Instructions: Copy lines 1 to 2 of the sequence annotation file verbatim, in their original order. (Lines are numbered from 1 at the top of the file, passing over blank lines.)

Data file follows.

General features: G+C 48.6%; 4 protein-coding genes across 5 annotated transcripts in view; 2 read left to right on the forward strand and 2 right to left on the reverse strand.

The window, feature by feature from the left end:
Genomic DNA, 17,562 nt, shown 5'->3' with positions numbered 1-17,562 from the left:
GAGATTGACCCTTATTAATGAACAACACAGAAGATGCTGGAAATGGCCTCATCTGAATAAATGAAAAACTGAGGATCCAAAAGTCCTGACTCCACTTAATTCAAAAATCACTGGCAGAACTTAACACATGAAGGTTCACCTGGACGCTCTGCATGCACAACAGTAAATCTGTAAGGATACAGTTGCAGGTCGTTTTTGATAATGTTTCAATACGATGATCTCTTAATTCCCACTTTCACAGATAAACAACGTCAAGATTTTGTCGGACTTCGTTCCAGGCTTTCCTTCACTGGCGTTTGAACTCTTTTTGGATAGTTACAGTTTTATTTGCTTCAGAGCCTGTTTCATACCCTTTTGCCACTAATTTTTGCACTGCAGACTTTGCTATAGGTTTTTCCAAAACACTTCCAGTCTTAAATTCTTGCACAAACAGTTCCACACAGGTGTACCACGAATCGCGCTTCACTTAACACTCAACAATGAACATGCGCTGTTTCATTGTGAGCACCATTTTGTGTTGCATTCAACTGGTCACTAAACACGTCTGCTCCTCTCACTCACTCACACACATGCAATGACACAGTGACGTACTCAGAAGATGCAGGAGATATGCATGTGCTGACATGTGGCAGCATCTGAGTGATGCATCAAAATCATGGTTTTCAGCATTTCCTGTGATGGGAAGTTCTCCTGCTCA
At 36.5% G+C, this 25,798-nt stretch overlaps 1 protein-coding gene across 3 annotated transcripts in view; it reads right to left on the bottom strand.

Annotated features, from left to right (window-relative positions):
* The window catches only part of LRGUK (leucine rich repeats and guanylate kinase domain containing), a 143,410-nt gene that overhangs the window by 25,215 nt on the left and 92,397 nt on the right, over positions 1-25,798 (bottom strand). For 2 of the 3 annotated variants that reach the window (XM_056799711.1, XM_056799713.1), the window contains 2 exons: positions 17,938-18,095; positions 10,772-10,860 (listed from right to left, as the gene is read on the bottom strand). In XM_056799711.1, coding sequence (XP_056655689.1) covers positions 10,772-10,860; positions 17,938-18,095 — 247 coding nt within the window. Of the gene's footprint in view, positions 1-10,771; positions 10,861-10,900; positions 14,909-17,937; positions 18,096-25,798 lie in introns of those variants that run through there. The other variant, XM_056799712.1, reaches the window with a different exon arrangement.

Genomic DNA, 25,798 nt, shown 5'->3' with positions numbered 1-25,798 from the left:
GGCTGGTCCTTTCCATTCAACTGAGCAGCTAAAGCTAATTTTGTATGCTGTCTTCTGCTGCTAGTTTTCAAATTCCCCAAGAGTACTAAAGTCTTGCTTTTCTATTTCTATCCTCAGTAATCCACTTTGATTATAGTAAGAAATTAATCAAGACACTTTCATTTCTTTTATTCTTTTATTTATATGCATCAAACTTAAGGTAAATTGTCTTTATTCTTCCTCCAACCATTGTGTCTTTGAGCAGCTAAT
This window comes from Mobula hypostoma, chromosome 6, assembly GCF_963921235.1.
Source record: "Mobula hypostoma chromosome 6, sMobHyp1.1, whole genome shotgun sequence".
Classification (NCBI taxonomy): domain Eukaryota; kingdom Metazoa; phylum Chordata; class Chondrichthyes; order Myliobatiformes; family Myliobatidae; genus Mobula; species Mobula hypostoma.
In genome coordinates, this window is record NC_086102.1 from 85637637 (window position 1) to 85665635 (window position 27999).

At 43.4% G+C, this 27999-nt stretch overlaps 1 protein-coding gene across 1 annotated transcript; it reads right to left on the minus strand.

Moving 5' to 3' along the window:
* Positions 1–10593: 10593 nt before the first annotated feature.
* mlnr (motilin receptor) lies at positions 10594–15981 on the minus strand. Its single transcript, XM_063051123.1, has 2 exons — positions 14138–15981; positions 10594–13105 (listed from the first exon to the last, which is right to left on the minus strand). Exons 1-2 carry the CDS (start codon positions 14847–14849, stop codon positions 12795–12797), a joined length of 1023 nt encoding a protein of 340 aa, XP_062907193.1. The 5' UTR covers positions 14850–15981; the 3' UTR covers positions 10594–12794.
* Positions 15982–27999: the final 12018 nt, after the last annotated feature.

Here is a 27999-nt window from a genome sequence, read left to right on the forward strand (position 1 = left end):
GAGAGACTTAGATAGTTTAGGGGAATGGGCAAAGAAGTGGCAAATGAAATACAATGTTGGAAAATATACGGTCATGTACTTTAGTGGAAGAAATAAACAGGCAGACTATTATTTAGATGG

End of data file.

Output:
General features: G+C 48.6%; 4 protein-coding genes across 5 annotated transcripts in view; 2 read left to right on the forward strand and 2 right to left on the reverse strand.

The window, feature by feature from the left end: